Kewanee Engines

An excerpt from Glenn Karch’s new book: The Kewanee Engine Story


| August / September 2007



Catalog

Front and back cover of a Kewanee catalog.

Kewanee, Ill., was settled in 1854 according to a painted wall located in the center of town. The city is situated in the southeast corner of agricultural Henry County. The city’s population is now around 13,000, down from around 20,000 during the city’s industrial heyday. During that time, Kewanee Boiler Co. was toward the west side of town and once employed hundreds of workers making various kinds of boilers and tanks.

The company eventually known as Kewanee Water Supply Co. (later Kewanee Private Utilities Co.) began in 1897. A man by the name of Xenophon Caverno started a pump and water supply business selling and installing various units and equipment he obtained from other suppliers. He promoted water supply systems for farms and homes beyond the reach of city utilities.

The 1900 Kewanee City Directory lists a Kewanee Pneumatic Water Supply Co. located in downtown Kewanee at 118 N. Tremont St., with Caverno listed as president. Kewanee Light & Power Co. is also listed at the same address and, again, Caverno is president. He was also an inventor and was awarded several patents, mostly pertaining to pumps or water system regulators. He was awarded a design patent for the stand Kewanee Type 24 and 25 units rest on.

The 1905 directory lists the Pneumatic Water Supply Co. as manufacturers of pneumatic tanks, automatic regulators, pumps, engines and water works supplies. The business had a new location at the west edge of town facing Franklin Street just south of the CB&Q Railroad. Around 1900, a new two-story brick building about 30-by-70 feet had been erected to house a machine shop and testing room. A large line shaft about 50 feet long with a multitude of pulleys still hangs from the second floor ceiling. On one end of the shaft is a large pulley with a long clutch operating lever, but there is no evidence as to what powered the shaft. Interestingly, this building is just south and across the railroad tracks from Kewanee Boiler Co.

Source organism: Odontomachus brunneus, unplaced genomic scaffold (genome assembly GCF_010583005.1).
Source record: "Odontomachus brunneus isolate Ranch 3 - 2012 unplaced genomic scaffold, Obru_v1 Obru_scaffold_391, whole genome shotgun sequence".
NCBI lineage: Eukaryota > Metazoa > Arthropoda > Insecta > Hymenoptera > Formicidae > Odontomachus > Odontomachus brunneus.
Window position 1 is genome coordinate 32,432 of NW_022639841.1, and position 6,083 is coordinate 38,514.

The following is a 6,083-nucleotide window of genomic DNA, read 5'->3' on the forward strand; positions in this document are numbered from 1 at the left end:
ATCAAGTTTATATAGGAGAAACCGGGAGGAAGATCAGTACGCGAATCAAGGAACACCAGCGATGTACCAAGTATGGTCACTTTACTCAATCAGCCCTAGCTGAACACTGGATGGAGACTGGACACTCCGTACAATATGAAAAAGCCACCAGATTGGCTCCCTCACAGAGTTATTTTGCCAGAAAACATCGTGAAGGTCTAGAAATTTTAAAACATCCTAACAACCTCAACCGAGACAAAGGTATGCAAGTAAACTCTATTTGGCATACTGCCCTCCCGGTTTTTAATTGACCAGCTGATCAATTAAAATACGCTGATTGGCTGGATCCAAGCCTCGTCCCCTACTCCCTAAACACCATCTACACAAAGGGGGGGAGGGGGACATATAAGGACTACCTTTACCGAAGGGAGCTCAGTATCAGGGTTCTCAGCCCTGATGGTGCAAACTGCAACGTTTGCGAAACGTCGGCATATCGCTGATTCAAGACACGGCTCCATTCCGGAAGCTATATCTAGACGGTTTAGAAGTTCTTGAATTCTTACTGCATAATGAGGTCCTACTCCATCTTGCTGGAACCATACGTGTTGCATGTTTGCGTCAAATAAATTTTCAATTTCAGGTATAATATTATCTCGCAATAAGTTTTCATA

The company’s 1907 catalog used the name Kewanee Water Supply. The catalog has many photos of places using the Kewanee water systems and has mnumerous testimonials from satisfied users. It also shows various pumps, engines and pneumatic tank combinations. All engines and pumps shown are from other manufacturers. The various engines used include Rider-Ericsson, Monitor, National Pump, Cleveland Standard, Olds, Temple and two from an unidentified supplier.

The head of a Kewanee Indian warrior appears frequently in company literature as its trademark. In this catalog there are photos showing water tanks of all sizes scattered around in two large lots. There is no space in the Kewanee buildings where such equipment necessary to cut, roll, stamp or rivet the steel sheet to make these large tanks could have been located. There was also no apparent location suitable for a foundry within the buildings.